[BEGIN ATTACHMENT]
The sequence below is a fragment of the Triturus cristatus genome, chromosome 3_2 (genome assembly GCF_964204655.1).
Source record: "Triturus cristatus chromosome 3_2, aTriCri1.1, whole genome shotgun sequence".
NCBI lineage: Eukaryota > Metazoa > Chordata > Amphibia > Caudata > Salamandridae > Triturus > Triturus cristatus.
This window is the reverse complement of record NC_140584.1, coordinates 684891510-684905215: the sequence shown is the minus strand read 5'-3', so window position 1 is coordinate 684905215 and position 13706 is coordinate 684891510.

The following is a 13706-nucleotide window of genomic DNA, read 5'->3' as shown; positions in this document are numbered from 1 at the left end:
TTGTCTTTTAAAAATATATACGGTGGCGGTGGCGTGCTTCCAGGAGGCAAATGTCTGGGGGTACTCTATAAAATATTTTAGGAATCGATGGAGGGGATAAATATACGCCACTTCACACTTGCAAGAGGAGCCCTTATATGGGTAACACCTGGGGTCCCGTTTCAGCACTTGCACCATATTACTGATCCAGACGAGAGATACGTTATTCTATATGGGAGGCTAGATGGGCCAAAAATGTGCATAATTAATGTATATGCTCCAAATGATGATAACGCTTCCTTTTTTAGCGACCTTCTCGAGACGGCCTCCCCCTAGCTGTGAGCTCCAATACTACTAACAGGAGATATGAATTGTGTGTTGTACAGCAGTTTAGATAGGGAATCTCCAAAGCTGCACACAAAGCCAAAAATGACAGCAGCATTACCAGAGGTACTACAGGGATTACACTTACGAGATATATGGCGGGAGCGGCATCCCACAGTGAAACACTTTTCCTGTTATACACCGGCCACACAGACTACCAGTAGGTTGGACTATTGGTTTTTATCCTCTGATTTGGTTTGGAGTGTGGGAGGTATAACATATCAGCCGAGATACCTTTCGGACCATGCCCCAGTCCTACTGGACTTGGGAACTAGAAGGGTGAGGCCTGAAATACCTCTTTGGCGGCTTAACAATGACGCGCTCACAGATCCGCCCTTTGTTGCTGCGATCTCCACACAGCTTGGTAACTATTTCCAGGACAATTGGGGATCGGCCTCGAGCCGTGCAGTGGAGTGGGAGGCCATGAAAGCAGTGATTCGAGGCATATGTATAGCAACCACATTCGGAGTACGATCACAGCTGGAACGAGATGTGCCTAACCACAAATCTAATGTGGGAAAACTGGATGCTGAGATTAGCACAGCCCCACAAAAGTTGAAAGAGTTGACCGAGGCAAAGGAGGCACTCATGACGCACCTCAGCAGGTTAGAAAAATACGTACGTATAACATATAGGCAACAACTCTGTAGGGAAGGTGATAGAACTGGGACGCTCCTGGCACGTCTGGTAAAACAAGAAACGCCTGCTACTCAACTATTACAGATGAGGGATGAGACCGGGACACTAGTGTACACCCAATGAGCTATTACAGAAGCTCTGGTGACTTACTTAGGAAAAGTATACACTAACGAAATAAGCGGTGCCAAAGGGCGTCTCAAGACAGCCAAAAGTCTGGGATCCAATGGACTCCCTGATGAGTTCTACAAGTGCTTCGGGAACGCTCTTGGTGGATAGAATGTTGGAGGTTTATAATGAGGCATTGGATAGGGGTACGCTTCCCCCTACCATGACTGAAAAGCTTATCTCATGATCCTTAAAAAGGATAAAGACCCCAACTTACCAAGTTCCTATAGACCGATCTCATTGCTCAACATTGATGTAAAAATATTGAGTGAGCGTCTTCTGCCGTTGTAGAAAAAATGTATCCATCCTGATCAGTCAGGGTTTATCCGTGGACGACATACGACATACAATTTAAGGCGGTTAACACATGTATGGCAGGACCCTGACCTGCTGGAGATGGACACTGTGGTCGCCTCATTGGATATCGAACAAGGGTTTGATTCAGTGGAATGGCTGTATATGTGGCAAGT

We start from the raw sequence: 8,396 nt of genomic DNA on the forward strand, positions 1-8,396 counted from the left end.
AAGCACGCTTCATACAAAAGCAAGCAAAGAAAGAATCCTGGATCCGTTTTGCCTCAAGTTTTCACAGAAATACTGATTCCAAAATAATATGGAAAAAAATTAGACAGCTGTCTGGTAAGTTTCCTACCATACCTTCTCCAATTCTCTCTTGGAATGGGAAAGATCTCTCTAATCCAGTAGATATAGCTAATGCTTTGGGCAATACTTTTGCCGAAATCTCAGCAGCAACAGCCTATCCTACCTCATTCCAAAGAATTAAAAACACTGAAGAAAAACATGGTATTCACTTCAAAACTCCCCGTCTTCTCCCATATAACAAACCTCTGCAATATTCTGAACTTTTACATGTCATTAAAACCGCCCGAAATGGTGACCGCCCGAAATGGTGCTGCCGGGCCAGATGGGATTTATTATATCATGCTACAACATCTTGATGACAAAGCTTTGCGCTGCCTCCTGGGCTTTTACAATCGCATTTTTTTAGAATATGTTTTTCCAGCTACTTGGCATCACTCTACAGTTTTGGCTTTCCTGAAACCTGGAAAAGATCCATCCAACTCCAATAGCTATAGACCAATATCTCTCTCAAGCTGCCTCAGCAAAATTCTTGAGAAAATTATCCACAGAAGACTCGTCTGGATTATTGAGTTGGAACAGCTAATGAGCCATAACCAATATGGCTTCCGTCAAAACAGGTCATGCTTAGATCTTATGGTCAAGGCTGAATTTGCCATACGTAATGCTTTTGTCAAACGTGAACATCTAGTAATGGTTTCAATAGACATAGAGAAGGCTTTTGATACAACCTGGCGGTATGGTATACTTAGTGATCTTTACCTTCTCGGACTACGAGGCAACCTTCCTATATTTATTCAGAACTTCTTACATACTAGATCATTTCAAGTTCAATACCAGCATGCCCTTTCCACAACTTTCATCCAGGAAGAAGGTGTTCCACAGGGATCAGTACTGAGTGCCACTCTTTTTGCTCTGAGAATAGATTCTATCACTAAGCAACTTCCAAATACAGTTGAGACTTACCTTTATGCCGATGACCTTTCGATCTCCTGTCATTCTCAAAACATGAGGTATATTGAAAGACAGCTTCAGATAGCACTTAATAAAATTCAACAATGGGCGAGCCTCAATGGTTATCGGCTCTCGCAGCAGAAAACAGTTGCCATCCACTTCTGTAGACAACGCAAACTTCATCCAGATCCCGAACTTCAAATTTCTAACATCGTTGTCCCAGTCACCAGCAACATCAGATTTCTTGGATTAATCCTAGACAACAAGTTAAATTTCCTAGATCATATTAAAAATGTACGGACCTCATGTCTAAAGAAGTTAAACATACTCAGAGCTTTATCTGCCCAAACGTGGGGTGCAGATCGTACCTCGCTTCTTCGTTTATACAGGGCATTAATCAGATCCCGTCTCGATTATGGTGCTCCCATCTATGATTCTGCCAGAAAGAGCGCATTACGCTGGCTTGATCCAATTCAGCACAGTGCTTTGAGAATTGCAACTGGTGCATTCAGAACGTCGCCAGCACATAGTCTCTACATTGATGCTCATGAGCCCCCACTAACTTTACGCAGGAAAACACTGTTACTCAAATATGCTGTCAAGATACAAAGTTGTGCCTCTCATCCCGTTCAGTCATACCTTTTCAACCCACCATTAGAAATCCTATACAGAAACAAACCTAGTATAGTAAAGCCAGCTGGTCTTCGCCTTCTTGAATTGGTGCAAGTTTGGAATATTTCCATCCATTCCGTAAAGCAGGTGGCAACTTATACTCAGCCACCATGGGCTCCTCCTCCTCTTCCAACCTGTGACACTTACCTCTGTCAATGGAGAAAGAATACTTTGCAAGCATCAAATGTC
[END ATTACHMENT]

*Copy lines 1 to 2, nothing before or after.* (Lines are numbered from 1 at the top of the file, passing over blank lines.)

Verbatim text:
The sequence below is a fragment of the Triturus cristatus genome, chromosome 3_2 (genome assembly GCF_964204655.1).
Source record: "Triturus cristatus chromosome 3_2, aTriCri1.1, whole genome shotgun sequence".